Respect John Lewis’ Legacy and Pass His Voting Rights Bill
Republicans gave their condolences to the late senator, but their actions are hypocritical to Lewis’ life’s work
On Rep. John Lewis’ last journey, which will eventually end today at South-View Cemetery in Atlanta, Georgia, he stopped at the U.S. Capitol Rotunda to lie in state, where government officials paid their final respects. These included Republican lawmakers who have worked against Lewis, and the causes he has supported, for decades. Their presence was purely performative. It was a photo op they could tweet to their followers.
There is a far more sincere way for Republicans to commemorate Lewis’ devotion to public service. The Senate could pass HR 4, recently renamed the John R. Lewis Voting Rights Act. The House initially passed this measure in December, but it has been languishing in the Senate ever since. It would restore a key provision of the 1965 Voting Rights Act that the Supreme Court gutted in its 2013 decision Shelby County v. Holder. Specifically, the Lewis Voting Rights Act would require that states with a history of voter suppression receive federal oversight of their proposed changes to election procedures. The passage of this act into law would be one of the best ways to continue Lewis’ legacy.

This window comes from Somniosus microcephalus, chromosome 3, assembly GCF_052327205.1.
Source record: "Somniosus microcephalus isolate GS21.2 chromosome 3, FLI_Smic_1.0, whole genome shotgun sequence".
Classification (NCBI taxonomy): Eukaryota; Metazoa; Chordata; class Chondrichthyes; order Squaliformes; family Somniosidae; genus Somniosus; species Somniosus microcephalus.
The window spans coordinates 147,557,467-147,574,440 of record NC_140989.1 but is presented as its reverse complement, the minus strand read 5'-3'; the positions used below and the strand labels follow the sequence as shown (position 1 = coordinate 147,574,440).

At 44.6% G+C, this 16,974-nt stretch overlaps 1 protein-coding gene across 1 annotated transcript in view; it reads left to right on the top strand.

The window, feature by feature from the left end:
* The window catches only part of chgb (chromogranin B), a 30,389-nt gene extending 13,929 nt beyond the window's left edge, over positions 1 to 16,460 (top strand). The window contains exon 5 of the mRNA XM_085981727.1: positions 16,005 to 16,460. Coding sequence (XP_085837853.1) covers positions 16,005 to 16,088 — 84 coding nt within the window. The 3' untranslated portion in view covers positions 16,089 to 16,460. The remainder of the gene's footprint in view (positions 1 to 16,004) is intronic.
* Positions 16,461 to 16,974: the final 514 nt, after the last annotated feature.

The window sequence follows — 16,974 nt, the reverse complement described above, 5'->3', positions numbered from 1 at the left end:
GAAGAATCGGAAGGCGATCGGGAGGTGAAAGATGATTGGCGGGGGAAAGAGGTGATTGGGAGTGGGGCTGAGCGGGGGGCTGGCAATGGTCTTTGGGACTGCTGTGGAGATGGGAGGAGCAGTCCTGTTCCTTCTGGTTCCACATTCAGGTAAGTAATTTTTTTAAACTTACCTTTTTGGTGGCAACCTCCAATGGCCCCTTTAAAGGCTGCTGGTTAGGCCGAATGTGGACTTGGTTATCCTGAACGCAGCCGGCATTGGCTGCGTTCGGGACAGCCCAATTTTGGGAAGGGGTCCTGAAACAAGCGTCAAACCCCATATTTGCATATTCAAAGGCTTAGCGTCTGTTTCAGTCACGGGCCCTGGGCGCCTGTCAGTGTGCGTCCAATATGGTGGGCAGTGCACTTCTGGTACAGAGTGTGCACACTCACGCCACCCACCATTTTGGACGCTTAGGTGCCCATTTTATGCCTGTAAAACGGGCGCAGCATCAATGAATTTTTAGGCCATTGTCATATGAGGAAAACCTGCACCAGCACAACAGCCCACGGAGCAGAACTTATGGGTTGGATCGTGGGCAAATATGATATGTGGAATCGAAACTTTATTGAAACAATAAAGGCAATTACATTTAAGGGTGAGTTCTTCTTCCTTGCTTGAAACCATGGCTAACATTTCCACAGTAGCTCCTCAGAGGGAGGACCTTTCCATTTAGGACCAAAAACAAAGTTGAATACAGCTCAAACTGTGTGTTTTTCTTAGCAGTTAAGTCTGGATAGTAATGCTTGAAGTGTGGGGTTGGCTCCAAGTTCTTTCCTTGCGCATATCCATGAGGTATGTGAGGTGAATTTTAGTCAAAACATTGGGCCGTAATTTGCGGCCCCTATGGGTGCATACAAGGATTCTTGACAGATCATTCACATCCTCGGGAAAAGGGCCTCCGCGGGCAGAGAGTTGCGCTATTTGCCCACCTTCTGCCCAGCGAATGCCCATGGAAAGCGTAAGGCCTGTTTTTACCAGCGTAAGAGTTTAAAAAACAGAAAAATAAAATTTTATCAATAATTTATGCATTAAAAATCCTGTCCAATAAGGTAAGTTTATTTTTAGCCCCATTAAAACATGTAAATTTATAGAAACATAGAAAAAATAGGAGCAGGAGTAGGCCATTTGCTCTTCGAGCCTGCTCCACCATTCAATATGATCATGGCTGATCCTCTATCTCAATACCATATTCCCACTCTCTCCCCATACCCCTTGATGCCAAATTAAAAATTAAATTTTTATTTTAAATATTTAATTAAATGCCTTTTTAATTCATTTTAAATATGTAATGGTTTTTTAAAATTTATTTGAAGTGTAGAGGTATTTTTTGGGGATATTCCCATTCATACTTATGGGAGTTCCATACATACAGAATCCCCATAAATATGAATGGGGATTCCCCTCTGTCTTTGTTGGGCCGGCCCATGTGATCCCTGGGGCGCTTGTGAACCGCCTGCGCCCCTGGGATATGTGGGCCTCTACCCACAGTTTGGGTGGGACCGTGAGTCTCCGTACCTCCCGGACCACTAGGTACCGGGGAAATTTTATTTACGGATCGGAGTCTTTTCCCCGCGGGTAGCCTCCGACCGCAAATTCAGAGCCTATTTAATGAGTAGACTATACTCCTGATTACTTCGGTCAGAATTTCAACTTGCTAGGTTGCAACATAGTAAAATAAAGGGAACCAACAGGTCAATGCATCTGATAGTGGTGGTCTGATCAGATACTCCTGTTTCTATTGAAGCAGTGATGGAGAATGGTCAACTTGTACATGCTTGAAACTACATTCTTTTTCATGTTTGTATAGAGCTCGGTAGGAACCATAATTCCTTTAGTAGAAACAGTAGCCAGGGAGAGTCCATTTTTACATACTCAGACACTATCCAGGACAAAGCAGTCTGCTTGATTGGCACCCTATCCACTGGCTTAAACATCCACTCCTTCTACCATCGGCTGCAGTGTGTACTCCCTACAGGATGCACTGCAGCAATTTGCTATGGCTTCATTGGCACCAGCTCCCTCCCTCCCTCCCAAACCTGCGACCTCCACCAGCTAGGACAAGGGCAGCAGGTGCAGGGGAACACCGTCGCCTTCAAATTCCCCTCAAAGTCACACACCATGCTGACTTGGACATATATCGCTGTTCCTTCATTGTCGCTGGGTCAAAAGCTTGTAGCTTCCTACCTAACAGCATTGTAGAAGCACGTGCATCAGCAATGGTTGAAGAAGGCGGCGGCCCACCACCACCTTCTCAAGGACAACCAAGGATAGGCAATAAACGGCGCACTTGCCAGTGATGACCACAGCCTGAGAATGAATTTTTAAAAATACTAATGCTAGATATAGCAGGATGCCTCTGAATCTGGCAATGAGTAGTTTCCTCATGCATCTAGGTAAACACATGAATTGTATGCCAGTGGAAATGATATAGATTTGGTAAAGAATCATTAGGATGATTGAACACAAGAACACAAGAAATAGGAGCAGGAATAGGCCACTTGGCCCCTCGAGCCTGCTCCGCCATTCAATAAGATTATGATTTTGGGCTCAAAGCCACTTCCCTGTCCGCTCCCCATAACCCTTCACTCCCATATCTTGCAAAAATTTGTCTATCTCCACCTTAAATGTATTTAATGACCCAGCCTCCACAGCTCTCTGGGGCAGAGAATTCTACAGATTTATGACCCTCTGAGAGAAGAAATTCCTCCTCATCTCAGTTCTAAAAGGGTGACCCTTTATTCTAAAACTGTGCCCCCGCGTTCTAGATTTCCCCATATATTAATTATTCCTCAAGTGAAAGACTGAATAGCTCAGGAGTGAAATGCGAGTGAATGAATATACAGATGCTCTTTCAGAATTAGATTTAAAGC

Lewis spent a lifetime fighting for the right to vote. On March 7, 1965, 25-year-old Lewis, then chairman of the Student Nonviolent Coordinating Committee, and Hosea Williams of the Southern Christian Leadership Conference attempted to march from Selma to Montgomery to demand that Gov. George Wallace give Black Alabamans the right to register to vote. The day would become known as “Bloody Sunday.” It was a turning point in the civil rights movement.
At the beginning of the march, on the Edmund Pettus Bridge, Alabama state troopers beat and tear-gassed some 600 marchers and cracked Lewis’ skull. In an interview in 2015 to commemorate the 50th anniversary of Bloody Sunday, Lewis stated, “Some of us gave a little blood on that bridge to redeem the soul of America, to make America better. I thought I was going to die on that bridge.” Alongside Martin Luther King Jr. and thousands of others, Lewis made a second attempt to march to Montgomery. This time they were…